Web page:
The Heroic Task of The Audiovisual Translator

Written by:
Cristina Chaparro

Translating audiovisual content, especially when dealing with films and TV shows, is very different from translating texts and it’s not for everyone.

Audiovisual translation requires a great deal of creativity. You might think it’s very similar to literary translation, but there’re a few factors that make of audiovisual translation quite a tougher challenge than other types of translation.

When working on films or TV shows, it’s preferred to translate the meaning, rather than word per word to make sure we convey the same effect in the target audience. In this sense, it’s very similar to a regular literary translation, but in audiovisual, we face two major constraints: time and space.

Our translators have to deal with:

  1. Character per line limit
  2. Characters per second limit
  3. Two lines max. per subtitle

Most of the languages have the same limit, but it can vary a bit. For example, in English, we work at 42 characters per line, 20 characters per second; while in Spanish we work at 42 characters per line and 17 characters per second—just a slight change! In Chinese, however, the limit is at 16 characters per line and nine characters per second. All this, given that we’re working on adult TV shows and films! If we talk about children, then the numbers are lower.

Maybe it seems easy when you read it, but let’s spice things up a bit. Subtitles need to be timed to speech. That means that the subtitle must start right when the character begins to talk or a maximum of three frames earlier. But they also need to stop around 8-12 frames before a shot change. And what happens in a film when a lot of people is talking very quickly and even overlapping? And what if, apart from a lot of people talking, there’re some shot changes in between? In these cases, our subtitles need to be shortened. We’ll have less characters and less seconds to display our translation, but, still, we can’t let meaning get lost in translation.

But, fear no more! Our translators are professionals and well prepared to make sure we enjoy our films and TV shows in whatever language we need. Our translators employ several strategies such as equivalencies or compensation to make sure we receive all the information from the original dialogue.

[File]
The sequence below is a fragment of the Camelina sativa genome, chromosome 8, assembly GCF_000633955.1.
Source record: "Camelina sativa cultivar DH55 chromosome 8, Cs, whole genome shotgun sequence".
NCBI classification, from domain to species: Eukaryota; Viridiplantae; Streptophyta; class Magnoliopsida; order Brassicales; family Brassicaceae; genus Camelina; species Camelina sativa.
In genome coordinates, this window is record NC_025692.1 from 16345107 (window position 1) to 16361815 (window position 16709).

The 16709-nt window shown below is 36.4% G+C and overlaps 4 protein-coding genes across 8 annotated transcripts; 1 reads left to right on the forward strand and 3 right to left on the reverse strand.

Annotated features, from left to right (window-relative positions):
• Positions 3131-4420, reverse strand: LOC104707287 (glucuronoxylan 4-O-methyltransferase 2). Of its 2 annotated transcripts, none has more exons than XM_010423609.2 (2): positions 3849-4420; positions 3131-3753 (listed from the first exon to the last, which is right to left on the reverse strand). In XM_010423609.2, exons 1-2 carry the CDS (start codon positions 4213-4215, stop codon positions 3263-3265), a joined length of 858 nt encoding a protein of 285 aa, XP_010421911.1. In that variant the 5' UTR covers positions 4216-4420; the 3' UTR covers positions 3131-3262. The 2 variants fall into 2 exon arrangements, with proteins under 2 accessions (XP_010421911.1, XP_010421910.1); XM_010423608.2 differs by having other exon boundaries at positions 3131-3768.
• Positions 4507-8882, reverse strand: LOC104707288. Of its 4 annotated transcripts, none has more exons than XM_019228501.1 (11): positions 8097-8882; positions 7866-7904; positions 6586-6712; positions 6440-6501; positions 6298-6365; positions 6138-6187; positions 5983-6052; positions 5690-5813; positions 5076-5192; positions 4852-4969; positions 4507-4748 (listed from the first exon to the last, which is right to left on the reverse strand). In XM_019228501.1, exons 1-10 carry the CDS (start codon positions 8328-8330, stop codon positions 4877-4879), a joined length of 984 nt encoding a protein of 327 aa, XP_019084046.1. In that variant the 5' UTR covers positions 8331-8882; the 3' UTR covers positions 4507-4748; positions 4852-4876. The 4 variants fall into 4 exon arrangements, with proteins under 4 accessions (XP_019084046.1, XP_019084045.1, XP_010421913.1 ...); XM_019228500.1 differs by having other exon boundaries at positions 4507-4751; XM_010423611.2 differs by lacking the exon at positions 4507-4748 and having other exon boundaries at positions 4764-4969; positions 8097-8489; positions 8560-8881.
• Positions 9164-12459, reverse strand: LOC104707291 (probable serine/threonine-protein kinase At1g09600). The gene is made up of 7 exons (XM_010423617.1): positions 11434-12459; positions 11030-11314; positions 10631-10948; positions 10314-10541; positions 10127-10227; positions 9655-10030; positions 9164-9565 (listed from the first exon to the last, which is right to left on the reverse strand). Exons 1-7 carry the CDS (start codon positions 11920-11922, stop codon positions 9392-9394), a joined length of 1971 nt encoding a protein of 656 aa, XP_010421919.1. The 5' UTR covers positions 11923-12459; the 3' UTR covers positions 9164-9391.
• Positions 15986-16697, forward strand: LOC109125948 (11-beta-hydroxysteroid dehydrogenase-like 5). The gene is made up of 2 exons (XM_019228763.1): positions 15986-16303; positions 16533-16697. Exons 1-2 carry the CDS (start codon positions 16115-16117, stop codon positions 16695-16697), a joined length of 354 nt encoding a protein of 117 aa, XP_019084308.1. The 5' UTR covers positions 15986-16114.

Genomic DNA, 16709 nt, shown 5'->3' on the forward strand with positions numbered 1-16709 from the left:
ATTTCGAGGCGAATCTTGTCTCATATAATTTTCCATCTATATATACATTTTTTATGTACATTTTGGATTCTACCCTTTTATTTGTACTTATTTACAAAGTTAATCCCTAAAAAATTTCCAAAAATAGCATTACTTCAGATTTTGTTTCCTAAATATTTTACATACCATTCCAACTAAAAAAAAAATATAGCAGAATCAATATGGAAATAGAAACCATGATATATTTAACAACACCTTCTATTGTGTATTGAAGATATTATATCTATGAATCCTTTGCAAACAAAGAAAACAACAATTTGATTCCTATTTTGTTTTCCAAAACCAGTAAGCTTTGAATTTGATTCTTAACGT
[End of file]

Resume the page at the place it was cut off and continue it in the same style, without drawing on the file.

One of the competencies of our translators includes implying information through the format of the subtitles. For example, when the text is in italics, it may mean that the voice is being heard through an electronic device; that the narrator’s speaking; or that the character is not in the scene—not just out of the frame!

Another aspect of translating TV series is the need to keep consistency among the translation of the different episodes. This industry goes fast, and everything is due yesterday, so sometimes PMs may need to split a TV series between more than one translator. In this case, a KNP (Key Names and Phrases) sheet can be used to make sure everyone provides the same translation for specific terms and expressions that may be recurrent all through the series.

As you can see, the world of audiovisual translation is full of challenges and details to bear in mind on top of the usual struggles of other more conventional types of translation. From Straker Media, we invite you to thank your local audiovisual translator or agency for the heroic effort they’re making to bring you your favourite content with the highest possible quality.